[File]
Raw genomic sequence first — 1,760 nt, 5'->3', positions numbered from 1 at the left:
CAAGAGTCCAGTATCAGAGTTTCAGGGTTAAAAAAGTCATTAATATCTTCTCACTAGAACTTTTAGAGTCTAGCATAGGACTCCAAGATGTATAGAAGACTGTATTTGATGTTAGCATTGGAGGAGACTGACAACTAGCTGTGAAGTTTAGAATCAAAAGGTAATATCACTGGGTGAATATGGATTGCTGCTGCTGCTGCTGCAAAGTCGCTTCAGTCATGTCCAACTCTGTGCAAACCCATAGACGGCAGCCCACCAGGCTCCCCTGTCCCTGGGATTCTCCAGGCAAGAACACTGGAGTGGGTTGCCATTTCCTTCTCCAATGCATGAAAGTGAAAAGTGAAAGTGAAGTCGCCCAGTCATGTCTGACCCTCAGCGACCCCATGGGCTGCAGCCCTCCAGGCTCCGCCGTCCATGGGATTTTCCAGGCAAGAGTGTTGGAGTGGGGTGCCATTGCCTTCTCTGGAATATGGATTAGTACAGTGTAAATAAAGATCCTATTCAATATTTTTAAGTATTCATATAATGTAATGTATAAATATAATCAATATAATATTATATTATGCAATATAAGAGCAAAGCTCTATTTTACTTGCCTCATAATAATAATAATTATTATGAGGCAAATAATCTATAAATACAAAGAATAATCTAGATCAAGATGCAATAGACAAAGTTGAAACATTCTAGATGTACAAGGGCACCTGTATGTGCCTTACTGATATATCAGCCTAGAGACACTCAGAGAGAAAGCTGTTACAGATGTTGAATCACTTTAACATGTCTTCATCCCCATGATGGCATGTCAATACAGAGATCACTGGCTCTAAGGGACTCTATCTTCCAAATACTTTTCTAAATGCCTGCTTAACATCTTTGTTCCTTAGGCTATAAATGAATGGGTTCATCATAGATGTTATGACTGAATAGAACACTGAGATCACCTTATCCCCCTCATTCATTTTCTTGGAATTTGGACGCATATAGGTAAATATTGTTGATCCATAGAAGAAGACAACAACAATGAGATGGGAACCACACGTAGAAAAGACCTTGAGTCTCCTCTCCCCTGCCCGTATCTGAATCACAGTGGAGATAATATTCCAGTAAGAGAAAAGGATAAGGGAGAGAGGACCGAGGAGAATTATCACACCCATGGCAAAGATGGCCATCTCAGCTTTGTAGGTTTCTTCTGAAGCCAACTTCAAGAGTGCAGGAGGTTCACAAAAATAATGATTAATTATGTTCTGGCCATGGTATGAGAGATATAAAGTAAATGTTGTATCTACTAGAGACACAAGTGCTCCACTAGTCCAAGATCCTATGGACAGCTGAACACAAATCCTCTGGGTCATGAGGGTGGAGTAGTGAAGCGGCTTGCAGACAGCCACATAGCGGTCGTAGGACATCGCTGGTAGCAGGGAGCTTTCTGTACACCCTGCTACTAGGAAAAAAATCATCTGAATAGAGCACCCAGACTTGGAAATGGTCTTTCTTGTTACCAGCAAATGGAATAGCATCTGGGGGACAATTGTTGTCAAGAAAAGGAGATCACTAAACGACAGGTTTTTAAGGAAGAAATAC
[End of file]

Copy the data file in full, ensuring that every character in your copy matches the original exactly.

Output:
Raw genomic sequence first — 1,760 nt, 5'->3', positions numbered from 1 at the left:
CAAGAGTCCAGTATCAGAGTTTCAGGGTTAAAAAAGTCATTAATATCTTCTCACTAGAACTTTTAGAGTCTAGCATAGGACTCCAAGATGTATAGAAGACTGTATTTGATGTTAGCATTGGAGGAGACTGACAACTAGCTGTGAAGTTTAGAATCAAAAGGTAATATCACTGGGTGAATATGGATTGCTGCTGCTGCTGCTGCAAAGTCGCTTCAGTCATGTCCAACTCTGTGCAAACCCATAGACGGCAGCCCACCAGGCTCCCCTGTCCCTGGGATTCTCCAGGCAAGAACACTGGAGTGGGTTGCCATTTCCTTCTCCAATGCATGAAAGTGAAAAGTGAAAGTGAAGTCGCCCAGTCATGTCTGACCCTCAGCGACCCCATGGGCTGCAGCCCTCCAGGCTCCGCCGTCCATGGGATTTTCCAGGCAAGAGTGTTGGAGTGGGGTGCCATTGCCTTCTCTGGAATATGGATTAGTACAGTGTAAATAAAGATCCTATTCAATATTTTTAAGTATTCATATAATGTAATGTATAAATATAATCAATATAATATTATATTATGCAATATAAGAGCAAAGCTCTATTTTACTTGCCTCATAATAATAATAATTATTATGAGGCAAATAATCTATAAATACAAAGAATAATCTAGATCAAGATGCAATAGACAAAGTTGAAACATTCTAGATGTACAAGGGCACCTGTATGTGCCTTACTGATATATCAGCCTAGAGACACTCAGAGAGAAAGCTGTTACAGATGTTGAATCACTTTAACATGTCTTCATCCCCATGATGGCATGTCAATACAGAGATCACTGGCTCTAAGGGACTCTATCTTCCAAATACTTTTCTAAATGCCTGCTTAACATCTTTGTTCCTTAGGCTATAAATGAATGGGTTCATCATAGATGTTATGACTGAATAGAACACTGAGATCACCTTATCCCCCTCATTCATTTTCTTGGAATTTGGACGCATATAGGTAAATATTGTTGATCCATAGAAGAAGACAACAACAATGAGATGGGAACCACACGTAGAAAAGACCTTGAGTCTCCTCTCCCCTGCCCGTATCTGAATCACAGTGGAGATAATATTCCAGTAAGAGAAAAGGATAAGGGAGAGAGGACCGAGGAGAATTATCACACCCATGGCAAAGATGGCCATCTCAGCTTTGTAGGTTTCTTCTGAAGCCAACTTCAAGAGTGCAGGAGGTTCACAAAAATAATGATTAATTATGTTCTGGCCATGGTATGAGAGATATAAAGTAAATGTTGTATCTACTAGAGACACAAGTGCTCCACTAGTCCAAGATCCTATGGACAGCTGAACACAAATCCTCTGGGTCATGAGGGTGGAGTAGTGAAGCGGCTTGCAGACAGCCACATAGCGGTCGTAGGACATCGCTGGTAGCAGGGAGCTTTCTGTACACCCTGCTACTAGGAAAAAAATCATCTGAATAGAGCACCCAGACTTGGAAATGGTCTTTCTTGTTACCAGCAAATGGAATAGCATCTGGGGGACAATTGTTGTCAAGAAAAGGAGATCACTAAACGACAGGTTTTTAAGGAAGAAATAC